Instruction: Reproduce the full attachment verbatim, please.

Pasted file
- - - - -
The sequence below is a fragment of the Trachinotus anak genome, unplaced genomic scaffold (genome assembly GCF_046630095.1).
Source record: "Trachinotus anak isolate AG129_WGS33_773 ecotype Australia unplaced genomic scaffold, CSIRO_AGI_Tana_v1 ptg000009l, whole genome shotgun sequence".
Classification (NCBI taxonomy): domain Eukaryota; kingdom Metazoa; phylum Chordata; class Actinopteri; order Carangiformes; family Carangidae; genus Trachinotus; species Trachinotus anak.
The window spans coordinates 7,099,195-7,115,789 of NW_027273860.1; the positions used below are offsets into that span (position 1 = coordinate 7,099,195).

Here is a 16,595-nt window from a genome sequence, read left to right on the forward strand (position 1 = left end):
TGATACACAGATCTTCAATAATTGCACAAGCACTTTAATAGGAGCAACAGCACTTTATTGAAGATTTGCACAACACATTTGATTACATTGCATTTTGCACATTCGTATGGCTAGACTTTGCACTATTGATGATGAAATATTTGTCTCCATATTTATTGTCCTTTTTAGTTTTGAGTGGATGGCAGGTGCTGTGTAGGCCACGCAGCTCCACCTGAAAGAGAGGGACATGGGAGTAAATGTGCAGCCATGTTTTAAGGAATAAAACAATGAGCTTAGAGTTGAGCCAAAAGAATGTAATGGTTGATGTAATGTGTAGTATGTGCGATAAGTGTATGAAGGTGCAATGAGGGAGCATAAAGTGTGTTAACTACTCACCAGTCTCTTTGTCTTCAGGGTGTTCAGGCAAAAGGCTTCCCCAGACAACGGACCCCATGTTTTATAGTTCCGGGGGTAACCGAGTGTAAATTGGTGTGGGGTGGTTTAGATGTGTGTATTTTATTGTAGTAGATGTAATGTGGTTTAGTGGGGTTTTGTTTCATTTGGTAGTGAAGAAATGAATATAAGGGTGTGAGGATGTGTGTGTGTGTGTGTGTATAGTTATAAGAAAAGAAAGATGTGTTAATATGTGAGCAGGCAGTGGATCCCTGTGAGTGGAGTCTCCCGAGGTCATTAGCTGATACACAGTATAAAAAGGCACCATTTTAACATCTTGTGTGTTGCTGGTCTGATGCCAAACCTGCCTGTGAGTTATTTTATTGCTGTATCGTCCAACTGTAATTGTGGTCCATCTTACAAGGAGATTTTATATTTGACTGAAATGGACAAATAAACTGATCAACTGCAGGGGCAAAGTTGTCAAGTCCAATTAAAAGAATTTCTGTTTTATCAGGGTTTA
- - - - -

The sequence below is a fragment of the Trachinotus anak genome, unplaced genomic scaffold (genome assembly GCF_046630095.1).
Source record: "Trachinotus anak isolate AG129_WGS33_773 ecotype Australia unplaced genomic scaffold, CSIRO_AGI_Tana_v1 ptg000009l, whole genome shotgun sequence".
Classification (NCBI taxonomy): domain Eukaryota; kingdom Metazoa; phylum Chordata; class Actinopteri; order Carangiformes; family Carangidae; genus Trachinotus; species Trachinotus anak.
The window spans coordinates 7,099,195-7,115,789 of NW_027273860.1; the positions used below are offsets into that span (position 1 = coordinate 7,099,195).

Here is a 16,595-nt window from a genome sequence, read left to right on the forward strand (position 1 = left end):
TGATACACAGATCTTCAATAATTGCACAAGCACTTTAATAGGAGCAACAGCACTTTATTGAAGATTTGCACAACACATTTGATTACATTGCATTTTGCACATTCGTATGGCTAGACTTTGCACTATTGATGATGAAATATTTGTCTCCATATTTATTGTCCTTTTTAGTTTTGAGTGGATGGCAGGTGCTGTGTAGGCCACGCAGCTCCACCTGAAAGAGAGGGACATGGGAGTAAATGTGCAGCCATGTTTTAAGGAATAAAACAATGAGCTTAGAGTTGAGCCAAAAGAATGTAATGGTTGATGTAATGTGTAGTATGTGCGATAAGTGTATGAAGGTGCAATGAGGGAGCATAAAGTGTGTTAACTACTCACCAGTCTCTTTGTCTTCAGGGTGTTCAGGCAAAAGGCTTCCCCAGACAACGGACCCCATGTTTTATAGTTCCGGGGGTAACCGAGTGTAAATTGGTGTGGGGTGGTTTAGATGTGTGTATTTTATTGTAGTAGATGTAATGTGGTTTAGTGGGGTTTTGTTTCATTTGGTAGTGAAGAAATGAATATAAGGGTGTGAGGATGTGTGTGTGTGTGTGTGTATAGTTATAAGAAAAGAAAGATGTGTTAATATGTGAGCAGGCAGTGGATCCCTGTGAGTGGAGTCTCCCGAGGTCATTAGCTGATACACAGTATAAAAAGGCACCATTTTAACATCTTGTGTGTTGCTGGTCTGATGCCAAACCTGCCTGTGAGTTATTTTATTGCTGTATCGTCCAACTGTAATTGTGGTCCATCTTACAAGGAGATTTTATATTTGACTGAAATGGACAAATAAACTGATCAACTGCAGGGGCAAAGTTGTCAAGTCCAATTAAAAGAATTTCTGTTTTATCAGGGTTTA